New book, happy holiday

I hope everyone in the states had an awesome Independence Day yesterday! Naturally, for the rest of you, I hope it was a great Tuesday, as well. I spent my day catching up on Doctor Who and writing for the most part. It was quite pleasant. I wanted to take the time to thank everyone for reading my posts and participating recently. I’m working on some interesting pieces and still plan to try and have Maverip ready for beta readers by the end of August. It’s a rough go, and I’ve actually decided that, rather than handwriting first and then transcribing, I’m just going to type what’s left. This is as much a safety measure as a time saver.

That decision is somewhat bittersweet. Some of you know that when I started writing I wrote everything by hand, no matter what. For years that’s how I handled myself. I would write by hand for days, then type up what I’d written. That served as a sort of semi-editing process along the way, but it has been very slow going. Admittedly, I also have had dreams of leaving my original manuscripts for my children to look at someday – although some would argue that no one could read it anyway. I can still do that with everything leading up to this current point, but the rest may be just have to be typed so I can cut back on time and get my novel to a publisher by Halloween! Of course, that would be the perfect time to begin the publishing process on a horror novel, but I digress.  As always, anyone interested in being a beta reader for an modern, non-sparkly vampire novel please contact me and I’ll get everything set up!

But anyway, on to what we’re here for; July’s book selection! I decided to go with another new release with this month’s pick. Since the Summer is going strong, I’ve chosen a bit of a short work that promises to be really awesome. This month’s read will be “Gwendy’s Button Box,” by Richard Chizmar and Stephen King. It was released last month and has plenty of good reviews. Being a work even just partially created by King, I’m sure it will be an awesome piece. I’ll plan to post my review around July 26 or 27. I look very forward to discussing this piece with everyone and hope you enjoy your July!!

“A Christmas Carol” by Charles Dickens

This book is simply a classic. Of all of the stories in literary history, this is one that almost everyone knows about in some fashion. Even people who have never read it may have watched one of the dozens of movie adaptations that have been made over the years. Dickens, while not necessarily intending to, created one of the most called upon and cherished Christmas tales in the history of the holiday. The story of Ebenezer Scrooge finding his humanity and embracing the true meaning and love of Christmas is a tale that has never died and has only grown in popularity. Let’s jump right in!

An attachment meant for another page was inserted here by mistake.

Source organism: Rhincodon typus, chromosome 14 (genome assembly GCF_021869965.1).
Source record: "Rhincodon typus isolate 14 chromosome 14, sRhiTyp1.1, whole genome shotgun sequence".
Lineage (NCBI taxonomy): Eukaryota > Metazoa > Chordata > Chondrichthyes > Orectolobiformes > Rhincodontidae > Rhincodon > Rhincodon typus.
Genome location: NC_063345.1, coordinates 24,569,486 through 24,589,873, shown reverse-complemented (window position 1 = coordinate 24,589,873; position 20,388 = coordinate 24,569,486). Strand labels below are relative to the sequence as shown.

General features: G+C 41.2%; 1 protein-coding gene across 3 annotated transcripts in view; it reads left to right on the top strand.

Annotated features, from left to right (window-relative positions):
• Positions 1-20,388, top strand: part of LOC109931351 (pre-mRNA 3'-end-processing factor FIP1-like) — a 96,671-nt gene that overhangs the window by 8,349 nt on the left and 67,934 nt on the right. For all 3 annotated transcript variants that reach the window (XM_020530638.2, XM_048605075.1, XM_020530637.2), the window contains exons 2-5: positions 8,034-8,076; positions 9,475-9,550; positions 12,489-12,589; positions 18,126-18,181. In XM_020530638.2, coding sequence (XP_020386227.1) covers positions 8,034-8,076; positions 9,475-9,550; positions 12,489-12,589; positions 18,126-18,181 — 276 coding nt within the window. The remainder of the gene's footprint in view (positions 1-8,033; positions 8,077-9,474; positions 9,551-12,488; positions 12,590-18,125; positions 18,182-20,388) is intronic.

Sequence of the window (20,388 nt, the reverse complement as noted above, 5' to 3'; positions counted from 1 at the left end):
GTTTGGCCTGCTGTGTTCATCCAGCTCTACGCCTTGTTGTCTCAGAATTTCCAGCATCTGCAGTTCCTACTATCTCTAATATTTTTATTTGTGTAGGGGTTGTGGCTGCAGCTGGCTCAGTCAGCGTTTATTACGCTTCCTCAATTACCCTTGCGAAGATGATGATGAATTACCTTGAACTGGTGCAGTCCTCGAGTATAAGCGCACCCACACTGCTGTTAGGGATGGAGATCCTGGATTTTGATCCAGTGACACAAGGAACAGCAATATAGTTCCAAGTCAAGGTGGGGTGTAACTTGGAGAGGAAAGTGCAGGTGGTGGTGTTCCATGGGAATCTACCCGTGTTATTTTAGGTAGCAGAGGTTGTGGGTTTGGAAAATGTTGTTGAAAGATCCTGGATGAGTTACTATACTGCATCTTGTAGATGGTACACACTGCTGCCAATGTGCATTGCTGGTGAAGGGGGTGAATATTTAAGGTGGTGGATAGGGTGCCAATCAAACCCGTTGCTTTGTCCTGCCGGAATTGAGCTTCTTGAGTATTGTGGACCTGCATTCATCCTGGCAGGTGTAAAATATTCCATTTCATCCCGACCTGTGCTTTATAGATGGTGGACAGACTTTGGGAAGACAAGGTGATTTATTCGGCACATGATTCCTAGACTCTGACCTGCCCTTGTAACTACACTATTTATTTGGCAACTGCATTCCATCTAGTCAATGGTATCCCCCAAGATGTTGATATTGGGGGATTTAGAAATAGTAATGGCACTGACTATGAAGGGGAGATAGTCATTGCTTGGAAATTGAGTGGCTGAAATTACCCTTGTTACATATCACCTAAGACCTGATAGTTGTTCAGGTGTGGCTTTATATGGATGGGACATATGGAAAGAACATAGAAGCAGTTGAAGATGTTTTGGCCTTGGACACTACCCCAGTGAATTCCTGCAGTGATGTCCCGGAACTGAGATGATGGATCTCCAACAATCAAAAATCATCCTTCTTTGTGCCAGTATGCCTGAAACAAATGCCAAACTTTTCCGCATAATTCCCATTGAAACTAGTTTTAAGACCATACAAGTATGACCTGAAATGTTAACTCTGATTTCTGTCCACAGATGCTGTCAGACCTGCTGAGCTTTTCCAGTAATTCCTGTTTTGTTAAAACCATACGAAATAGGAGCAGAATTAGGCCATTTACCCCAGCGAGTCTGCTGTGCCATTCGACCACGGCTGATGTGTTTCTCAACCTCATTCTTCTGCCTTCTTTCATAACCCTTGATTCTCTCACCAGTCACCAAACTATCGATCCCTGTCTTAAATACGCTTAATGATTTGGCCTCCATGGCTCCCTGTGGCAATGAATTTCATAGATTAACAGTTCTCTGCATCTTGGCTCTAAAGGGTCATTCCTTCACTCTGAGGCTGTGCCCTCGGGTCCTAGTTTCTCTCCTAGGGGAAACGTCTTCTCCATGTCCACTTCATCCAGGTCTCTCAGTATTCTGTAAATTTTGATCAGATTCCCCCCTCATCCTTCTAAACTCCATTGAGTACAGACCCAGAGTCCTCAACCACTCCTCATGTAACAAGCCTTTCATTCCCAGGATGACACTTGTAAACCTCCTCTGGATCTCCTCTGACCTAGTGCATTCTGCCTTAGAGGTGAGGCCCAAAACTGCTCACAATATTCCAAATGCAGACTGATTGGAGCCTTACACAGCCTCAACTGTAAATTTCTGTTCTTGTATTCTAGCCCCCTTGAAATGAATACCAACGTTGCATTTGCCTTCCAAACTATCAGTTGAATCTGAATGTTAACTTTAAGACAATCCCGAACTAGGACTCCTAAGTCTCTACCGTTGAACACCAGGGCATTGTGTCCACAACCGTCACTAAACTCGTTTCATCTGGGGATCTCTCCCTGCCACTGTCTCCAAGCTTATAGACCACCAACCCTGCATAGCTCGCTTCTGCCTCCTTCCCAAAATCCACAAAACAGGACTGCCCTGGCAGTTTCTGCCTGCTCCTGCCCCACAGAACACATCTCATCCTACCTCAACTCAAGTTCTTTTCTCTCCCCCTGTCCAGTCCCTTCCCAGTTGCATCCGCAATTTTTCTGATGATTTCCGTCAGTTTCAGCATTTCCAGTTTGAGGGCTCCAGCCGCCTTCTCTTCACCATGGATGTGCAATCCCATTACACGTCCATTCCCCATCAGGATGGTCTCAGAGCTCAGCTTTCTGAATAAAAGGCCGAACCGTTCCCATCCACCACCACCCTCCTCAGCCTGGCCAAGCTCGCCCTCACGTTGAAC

First of all, this book is obviously written in that impeccably detailed and British style that Dickens is known for. The picture of a dreary, foggy, yet remarkably beautiful London  Christmas brings us right into the picture. When reading this book I feel myself walking around in this world, being a third (fourth??) party observer that even Ebenezer and his spirit guides don’t sense, much like the visages of Scrooge’s life don’t sense him watching them. Doesn’t that kind of set the stage for an unending spiral of who’s watching whom? But that’s a different story.

Dickens describes Scrooge as a miserly old man, coining a description that has since become synonymous with anyone unwilling to look  on favor at his fellow man. Scrooge is only happy sitting in his frigid counting house keeping count of his money, only happy as he gains more and more to add to his purse. Never one to spend money, Scrooge is described as being so cold that “no warmth could warm or wintry weather chill him.” I don’t know about you, but to me that sounds like a man I would never want to meet. Scrooge’s reaction to being told Merry Christmas is one of the most familiar phrases coined in classic literature. Bah Humbug. The harsh nature of Scrooge’s character runs so deep when we first meet him, that he refuses to believe in Marley’s ghost as it stands right in front of him.

Watching Scrooge’s transformation in this short novel may one of the most rewarding parts of the piece. We see his heart soften as he experiences the truth of his life, the truth of Christmas. He is immersed in the true spirit of Christmas from his past and gets to see the happiness of those people he thinks have nothing to celebrate before being bombarded by the possibility of what awaits him should he not change his ways. The truth of the story is almost biblical in nature in that it gives Scrooge a look at the damnation that awaits if he does allow peace, love and compassion into his heart.

The lesson that money is evil is one of the largest messages Dickens put forth here in an attempt to show people that material desires can not bring you happiness. Scrooge must come to terms with that fact in the book, and he does in a great way. He overcomes everything that he has built, everything he has destroyed and he is well on his way on Christmas Day.

The style of this book is one that stands out among a lot of other, for me. Dickens writes very candidly about the occurrences here and he takes the time to do it in an incredible way. Dickens does an awesome job of tackling this somewhat risky subject matter in a way that captures the minds and hearts of countless generations. One of the things that I’m most drawn to is the sheer conversational manner of the piece and the way that Dickens breaks the fourth wall. Granted, at this time I don’t even think there necessarily was such a thing as the fourth wall.

The linguistic stylings of the book, of course, are classic Dickens and follow closely to his other works. One thing that I really love to consider about the book is the idea that it can be classified as a gothic novel. Ooohhh… I just felt the chill of countless literary minds screaming at me in disagreement. But take a look at the material. Some of the things that makes a work a gothic novel are a haunted or ghost/monster visited house or castle, romance or love, madness, ghosts, and the classic one-dimensional character. For most of these I really don’t even have to give an explanation. Obviously there are ghosts. That’s one of the main points of the work. Scrooge’s very large mansion (in which he only occupies one part) is visited by four of these ghosts. Scrooge himself experiences a wide variety of love and madness throughout the novel. He goes from being an angry old man, to falling in love with life and Christmas, to being considered mad by it. This can also be attributed to The Sublime Sickness (which is a term I coined and an entirely different topic) but is the reason for the story. This change does kind of lead us away from considering Scrooge as one-dimensional and static, but we’ll put that aside for the rest of the qualifications.